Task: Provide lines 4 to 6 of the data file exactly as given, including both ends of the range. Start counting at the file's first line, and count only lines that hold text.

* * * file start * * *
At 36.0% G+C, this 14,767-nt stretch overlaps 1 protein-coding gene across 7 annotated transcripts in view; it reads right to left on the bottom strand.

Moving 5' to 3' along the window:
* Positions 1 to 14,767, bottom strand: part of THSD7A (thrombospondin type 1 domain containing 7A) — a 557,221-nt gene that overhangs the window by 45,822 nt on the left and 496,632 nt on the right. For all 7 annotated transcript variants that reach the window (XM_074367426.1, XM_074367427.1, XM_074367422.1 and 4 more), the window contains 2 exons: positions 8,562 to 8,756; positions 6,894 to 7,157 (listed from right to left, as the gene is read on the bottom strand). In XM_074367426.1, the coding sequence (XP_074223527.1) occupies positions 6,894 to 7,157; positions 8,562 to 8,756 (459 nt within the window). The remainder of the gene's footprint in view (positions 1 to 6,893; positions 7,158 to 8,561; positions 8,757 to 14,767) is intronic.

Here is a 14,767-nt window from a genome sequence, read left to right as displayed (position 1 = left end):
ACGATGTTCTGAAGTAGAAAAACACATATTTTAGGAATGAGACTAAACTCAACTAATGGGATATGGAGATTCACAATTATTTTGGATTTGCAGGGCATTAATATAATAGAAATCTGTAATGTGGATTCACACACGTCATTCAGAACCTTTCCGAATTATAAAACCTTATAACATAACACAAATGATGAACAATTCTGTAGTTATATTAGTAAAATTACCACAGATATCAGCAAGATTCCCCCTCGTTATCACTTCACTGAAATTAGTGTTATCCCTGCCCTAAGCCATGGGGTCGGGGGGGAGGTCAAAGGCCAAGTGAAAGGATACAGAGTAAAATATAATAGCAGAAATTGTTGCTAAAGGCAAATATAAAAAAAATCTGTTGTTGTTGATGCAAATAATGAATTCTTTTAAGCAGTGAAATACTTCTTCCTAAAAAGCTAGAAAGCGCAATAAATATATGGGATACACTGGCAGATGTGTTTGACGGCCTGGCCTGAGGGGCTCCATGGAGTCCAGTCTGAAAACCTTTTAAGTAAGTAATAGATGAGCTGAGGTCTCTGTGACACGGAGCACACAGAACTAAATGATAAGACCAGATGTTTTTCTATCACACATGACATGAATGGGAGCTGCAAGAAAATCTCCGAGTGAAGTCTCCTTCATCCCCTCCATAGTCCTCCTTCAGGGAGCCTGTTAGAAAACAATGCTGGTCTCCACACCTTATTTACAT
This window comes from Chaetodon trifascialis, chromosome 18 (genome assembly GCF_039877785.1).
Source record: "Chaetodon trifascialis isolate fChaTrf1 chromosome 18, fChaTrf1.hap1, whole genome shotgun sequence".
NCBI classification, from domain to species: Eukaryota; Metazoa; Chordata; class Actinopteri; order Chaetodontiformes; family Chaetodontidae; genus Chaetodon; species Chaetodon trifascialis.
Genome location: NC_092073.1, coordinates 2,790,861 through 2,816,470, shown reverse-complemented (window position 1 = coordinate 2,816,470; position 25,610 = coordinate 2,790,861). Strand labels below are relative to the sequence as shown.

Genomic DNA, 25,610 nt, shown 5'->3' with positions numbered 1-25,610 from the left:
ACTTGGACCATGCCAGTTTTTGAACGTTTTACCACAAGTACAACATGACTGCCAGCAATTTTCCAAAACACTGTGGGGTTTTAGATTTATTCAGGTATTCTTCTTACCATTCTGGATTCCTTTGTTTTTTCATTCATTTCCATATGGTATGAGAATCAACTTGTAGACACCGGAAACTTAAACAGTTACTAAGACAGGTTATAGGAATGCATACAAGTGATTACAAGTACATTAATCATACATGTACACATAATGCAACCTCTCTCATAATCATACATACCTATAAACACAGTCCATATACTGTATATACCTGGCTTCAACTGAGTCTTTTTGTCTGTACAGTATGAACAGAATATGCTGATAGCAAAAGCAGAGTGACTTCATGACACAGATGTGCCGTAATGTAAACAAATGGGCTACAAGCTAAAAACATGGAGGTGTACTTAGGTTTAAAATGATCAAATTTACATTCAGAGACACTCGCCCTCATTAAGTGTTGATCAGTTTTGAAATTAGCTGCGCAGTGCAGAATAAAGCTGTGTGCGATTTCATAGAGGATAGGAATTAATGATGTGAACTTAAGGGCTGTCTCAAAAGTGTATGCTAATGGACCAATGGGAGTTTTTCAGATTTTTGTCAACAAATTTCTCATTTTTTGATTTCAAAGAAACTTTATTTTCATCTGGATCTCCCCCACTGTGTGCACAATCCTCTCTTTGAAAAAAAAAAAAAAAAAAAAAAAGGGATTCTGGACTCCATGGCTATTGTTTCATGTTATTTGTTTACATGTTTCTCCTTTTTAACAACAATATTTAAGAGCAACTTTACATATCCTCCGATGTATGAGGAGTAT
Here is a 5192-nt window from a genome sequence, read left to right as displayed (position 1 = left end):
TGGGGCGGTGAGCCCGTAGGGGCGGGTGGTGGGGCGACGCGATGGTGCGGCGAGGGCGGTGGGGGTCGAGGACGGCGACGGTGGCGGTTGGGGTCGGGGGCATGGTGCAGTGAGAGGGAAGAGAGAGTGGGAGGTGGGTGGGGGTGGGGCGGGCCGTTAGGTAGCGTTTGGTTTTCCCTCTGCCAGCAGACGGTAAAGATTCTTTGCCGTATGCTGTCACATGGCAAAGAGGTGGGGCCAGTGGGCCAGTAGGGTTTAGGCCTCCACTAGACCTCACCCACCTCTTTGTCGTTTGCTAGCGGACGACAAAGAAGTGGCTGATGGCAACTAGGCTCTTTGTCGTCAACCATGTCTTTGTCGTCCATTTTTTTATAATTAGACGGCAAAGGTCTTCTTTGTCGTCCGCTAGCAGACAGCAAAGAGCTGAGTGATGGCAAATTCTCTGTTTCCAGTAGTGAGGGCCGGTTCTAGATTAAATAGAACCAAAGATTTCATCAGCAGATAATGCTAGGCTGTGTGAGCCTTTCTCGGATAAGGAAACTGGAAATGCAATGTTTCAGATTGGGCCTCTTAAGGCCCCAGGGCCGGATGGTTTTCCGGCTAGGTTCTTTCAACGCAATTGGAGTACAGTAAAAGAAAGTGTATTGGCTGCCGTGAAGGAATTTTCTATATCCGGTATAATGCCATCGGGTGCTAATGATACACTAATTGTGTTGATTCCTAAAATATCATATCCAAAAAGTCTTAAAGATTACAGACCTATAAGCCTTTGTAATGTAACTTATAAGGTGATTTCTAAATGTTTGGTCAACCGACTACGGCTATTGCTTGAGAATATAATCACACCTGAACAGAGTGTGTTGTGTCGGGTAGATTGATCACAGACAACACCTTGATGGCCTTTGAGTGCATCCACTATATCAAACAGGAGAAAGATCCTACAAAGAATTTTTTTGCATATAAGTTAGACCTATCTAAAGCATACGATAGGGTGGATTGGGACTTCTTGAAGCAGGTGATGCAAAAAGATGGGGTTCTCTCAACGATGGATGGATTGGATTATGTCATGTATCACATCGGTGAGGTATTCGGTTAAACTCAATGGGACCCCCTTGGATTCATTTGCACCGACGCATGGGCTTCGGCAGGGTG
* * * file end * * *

Here is a 14,767-nt window from a genome sequence, read left to right as displayed (position 1 = left end):
ACGATGTTCTGAAGTAGAAAAACACATATTTTAGGAATGAGACTAAACTCAACTAATGGGATATGGAGATTCACAATTATTTTGGATTTGCAGGGCATTAATATAATAGAAATCTGTAATGTGGATTCACACACGTCATTCAGAACCTTTCCGAATTATAAAACCTTATAACATAACACAAATGATGAACAATTCTGTAGTTATATTAGTAAAATTACCACAGATATCAGCAAGATTCCCCCTCGTTATCACTTCACTGAAATTAGTGTTATCCCTGCCCTAAGCCATGGGGTCGGGGGGGAGGTCAAAGGCCAAGTGAAAGGATACAGAGTAAAATATAATAGCAGAAATTGTTGCTAAAGGCAAATATAAAAAAAATCTGTTGTTGTTGATGCAAATAATGAATTCTTTTAAGCAGTGAAATACTTCTTCCTAAAAAGCTAGAAAGCGCAATAAATATATGGGATACACTGGCAGATGTGTTTGACGGCCTGGCCTGAGGGGCTCCATGGAGTCCAGTCTGAAAACCTTTTAAGTAAGTAATAGATGAGCTGAGGTCTCTGTGACACGGAGCACACAGAACTAAATGATAAGACCAGATGTTTTTCTATCACACATGACATGAATGGGAGCTGCAAGAAAATCTCCGAGTGAAGTCTCCTTCATCCCCTCCATAGTCCTCCTTCAGGGAGCCTGTTAGAAAACAATGCTGGTCTCCACACCTTATTTACAT
This window comes from Chaetodon trifascialis, chromosome 18 (genome assembly GCF_039877785.1).